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Less cars and safer environments celebrated at conference

A scheme to make neighbourhoods in seven areas of the UK quieter and more car free has been hailed a success.

Transport charity Sustrans implemented a 'DIY Streets' project in 11 streets in London, South Wales, Coventry, Manchester, Sheffield, Torquay and Oxford.

The project encouraged communities in these areas to re-design their own streets affordably to make them safer, cleaner and more people-friendly. The scheme follows the successes of home zones and aims to create more attractive spaces at a lower cost and with communities driving the process.

A Sustrans conference in Bristol this week heard that slower traffic speeds, quieter streets and more attractive neighbourhoods were just some of the results from the pilot scheme.
 

Sustrans gathered interim results from six of the 11 streets through a residents' survey to determine the success of the scheme. 69% of residents agree that their street is greener and more attractive following the project and 76% feel there has been a reduction in the amount of traffic using their street.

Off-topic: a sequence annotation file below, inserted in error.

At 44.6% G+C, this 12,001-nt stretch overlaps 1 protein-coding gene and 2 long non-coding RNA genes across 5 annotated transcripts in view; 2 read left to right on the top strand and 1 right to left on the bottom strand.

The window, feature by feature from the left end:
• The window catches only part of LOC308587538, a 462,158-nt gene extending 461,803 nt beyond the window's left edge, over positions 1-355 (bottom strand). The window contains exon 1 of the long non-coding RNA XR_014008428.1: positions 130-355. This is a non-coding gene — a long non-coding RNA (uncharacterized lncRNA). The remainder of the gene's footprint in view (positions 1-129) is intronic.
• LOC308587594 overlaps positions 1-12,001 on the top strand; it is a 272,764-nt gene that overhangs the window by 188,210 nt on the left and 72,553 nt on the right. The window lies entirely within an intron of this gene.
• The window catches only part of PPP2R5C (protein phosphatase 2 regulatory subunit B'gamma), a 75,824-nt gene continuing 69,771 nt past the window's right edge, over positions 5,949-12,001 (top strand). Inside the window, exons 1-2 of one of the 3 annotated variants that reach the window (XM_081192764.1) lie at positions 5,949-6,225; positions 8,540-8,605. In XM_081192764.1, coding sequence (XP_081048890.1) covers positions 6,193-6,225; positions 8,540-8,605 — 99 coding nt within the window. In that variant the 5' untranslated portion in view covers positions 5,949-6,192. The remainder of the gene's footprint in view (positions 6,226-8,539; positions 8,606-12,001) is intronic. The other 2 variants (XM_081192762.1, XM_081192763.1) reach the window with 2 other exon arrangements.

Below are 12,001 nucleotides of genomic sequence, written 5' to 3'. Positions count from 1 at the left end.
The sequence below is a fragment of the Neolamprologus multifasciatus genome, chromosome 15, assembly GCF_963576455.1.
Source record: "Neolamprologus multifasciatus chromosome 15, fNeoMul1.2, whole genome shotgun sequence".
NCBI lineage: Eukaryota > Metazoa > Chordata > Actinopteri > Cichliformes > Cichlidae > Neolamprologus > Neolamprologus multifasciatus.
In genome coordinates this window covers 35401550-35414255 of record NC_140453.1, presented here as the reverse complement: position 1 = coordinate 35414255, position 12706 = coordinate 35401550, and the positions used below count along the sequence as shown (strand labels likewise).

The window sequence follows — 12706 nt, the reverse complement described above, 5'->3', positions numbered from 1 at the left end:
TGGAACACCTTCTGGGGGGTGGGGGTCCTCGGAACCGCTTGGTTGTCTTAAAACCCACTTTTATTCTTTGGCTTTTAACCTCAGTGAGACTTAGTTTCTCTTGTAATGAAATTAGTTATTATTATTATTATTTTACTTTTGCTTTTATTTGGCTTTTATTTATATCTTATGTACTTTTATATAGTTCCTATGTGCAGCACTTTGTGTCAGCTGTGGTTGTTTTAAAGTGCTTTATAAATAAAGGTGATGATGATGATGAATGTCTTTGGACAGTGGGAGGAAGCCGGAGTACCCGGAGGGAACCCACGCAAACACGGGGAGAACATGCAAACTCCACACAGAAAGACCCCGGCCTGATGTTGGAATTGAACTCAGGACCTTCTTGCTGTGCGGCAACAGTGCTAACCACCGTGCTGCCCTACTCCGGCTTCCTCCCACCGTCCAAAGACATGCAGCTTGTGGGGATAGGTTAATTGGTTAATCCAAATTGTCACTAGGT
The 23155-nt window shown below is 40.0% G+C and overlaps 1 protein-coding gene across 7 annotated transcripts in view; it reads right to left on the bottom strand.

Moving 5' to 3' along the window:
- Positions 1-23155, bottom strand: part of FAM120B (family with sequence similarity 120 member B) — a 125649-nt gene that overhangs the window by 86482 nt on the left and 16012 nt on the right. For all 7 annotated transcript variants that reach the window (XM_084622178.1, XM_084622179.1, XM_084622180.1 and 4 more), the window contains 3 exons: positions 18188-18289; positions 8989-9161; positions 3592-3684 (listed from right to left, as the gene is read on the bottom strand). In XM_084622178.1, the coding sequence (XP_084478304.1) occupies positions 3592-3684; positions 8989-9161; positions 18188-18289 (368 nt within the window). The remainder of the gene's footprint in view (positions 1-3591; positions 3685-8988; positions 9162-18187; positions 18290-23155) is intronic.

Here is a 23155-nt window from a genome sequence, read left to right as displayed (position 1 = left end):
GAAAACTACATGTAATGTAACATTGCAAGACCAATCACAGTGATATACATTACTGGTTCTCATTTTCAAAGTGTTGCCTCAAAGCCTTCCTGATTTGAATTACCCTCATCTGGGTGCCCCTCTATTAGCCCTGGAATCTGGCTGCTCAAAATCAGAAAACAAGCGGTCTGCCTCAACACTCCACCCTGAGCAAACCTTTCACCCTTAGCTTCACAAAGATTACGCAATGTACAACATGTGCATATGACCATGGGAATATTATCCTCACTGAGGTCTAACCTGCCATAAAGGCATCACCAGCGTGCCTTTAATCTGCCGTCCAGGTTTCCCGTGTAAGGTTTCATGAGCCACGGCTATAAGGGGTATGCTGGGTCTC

Over half the residents surveyed also feel cars are moving slower past their homes and 43% believe their street is now a safer environment in which children can play. This result has increased significantly from 8% of residents before the project was carried out.

Residents involved in the projects include Adrian Holliday who lives in Hackney and is part of the Clapton Terrace Residents' Association. Commenting on the success of the project on his street, Adrian said: "There has been a real sense of enthusiasm among all residents in the neighbourhood and we have been delighted to see such improvements made to the safety and overall look of our street.”

Alexandra Allen, Project Director at Sustrans, said: "The whole team is really encouraged by such positive interim results. One of the main objectives of the scheme was to test whether we could achieve many of the benefits of home zones but in a cost-effective way. One of the key aspects we kept from home zones was having residents at the centre of the process.

"These results show us that residents are responding to the project in the same way as communities did to home zones, only less money has been spent in the re-design of urban areas through DIY Streets."

301 properties from the six DIY Streets were surveyed. Of the 301 properties, 138 responded before and 105 responded after the projects had been carried out.